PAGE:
DEPARTMENT OF DEFENSE ENERGY MANAGER'S HANDBOOK (25 AUG 2005)
DEPARTMENT OF DEFENSE ENERGY MANAGER'S HANDBOOK (25 AUG 2005)., This handbook is designed to act as a useful tool and guide in assisting Department of Defense (DoD) installation and facility energy managers to effectively perform tasks associated with their jobs. It is not the intent of the Handbook to answer all questions on the subject of energy management, but rather to provide the energy manager enough of the basic information and reference to other resources in order to successfully conduct an energy management program. This Handbook is one of many resources to help energy managers meet the challenges of today’s market.
The Handbook is divided into five parts. Part I is “Organizing for Energy Management.” It includes an introduction and overview of the energy manager’s professional responsibilities in addition to outlining the latest federal policies and the goals set by DoD in order to implement those policies.
Part II of the Handbook is “Starting an Energy Management Program.” It defines those elements that lay the foundation of an energy management program such as installing a team, setting the goals and plans for implementation of those goals, creating an energy awareness campaign, and performing energy accounting and reporting.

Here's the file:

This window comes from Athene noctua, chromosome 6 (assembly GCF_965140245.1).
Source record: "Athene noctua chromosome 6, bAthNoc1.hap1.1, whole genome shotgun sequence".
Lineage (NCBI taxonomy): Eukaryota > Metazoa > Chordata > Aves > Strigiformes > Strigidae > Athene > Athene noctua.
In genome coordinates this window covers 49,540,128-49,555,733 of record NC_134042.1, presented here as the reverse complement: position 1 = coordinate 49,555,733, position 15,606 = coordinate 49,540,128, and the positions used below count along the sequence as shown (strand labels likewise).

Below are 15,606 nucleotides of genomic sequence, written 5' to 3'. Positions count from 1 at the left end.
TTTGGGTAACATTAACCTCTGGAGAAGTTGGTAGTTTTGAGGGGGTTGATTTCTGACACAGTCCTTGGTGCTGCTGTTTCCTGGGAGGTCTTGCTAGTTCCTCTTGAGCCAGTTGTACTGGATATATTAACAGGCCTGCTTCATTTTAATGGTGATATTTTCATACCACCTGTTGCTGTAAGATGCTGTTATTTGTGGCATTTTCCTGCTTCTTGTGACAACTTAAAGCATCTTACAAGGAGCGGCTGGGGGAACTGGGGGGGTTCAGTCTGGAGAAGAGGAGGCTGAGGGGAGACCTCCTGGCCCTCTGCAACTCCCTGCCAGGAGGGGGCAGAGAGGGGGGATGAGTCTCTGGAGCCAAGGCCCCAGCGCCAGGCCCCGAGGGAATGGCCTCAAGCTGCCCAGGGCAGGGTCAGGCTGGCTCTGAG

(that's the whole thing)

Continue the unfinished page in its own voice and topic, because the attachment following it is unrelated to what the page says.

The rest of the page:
Part III – “Energy and Water Conservation” provides the resources to assist in identifying, funding and executing measures that reduce energy consumption and cost. It provides recommendations for some of the latest strategies and technologies utilized in energy management today.
Part IV of the Handbook is “Analyzing Energy Projects.” Chapter 14 covers the techniques of Life Cycle Costing in assisting the energy manager in selecting the most cost effective energy and water projects. It also provides resources to support energy life cycle cost analyses. Chapter 15 identifies federally funded software in addition to that available commercially, for energy analysis.
Finally Part V “Service Energy Programs,” provides an overview of Army, Navy, and Air Force energy programs as well as those services provided by the Defense Energy Support Center and the Department of Energy’s Federal Energy Management Program. Through information provided in the latest regulations, instructions, and procedural memorandum, the chapters define individual energy team member responsibilities and plans to meet federal energy and water use goals.
Appendices to the Handbook include a glossary of important terms and abbreviations, frequently asked questions, and resource and contact information for a variety of organizations both within the Federal government and outside that have common goals to the energy manager. Appendix E “Suggested Professional Library and Resources Guide” is a listing of publications that would be helpful to the facility energy manager. Appendix F includes references used in compiling the Handbook revision.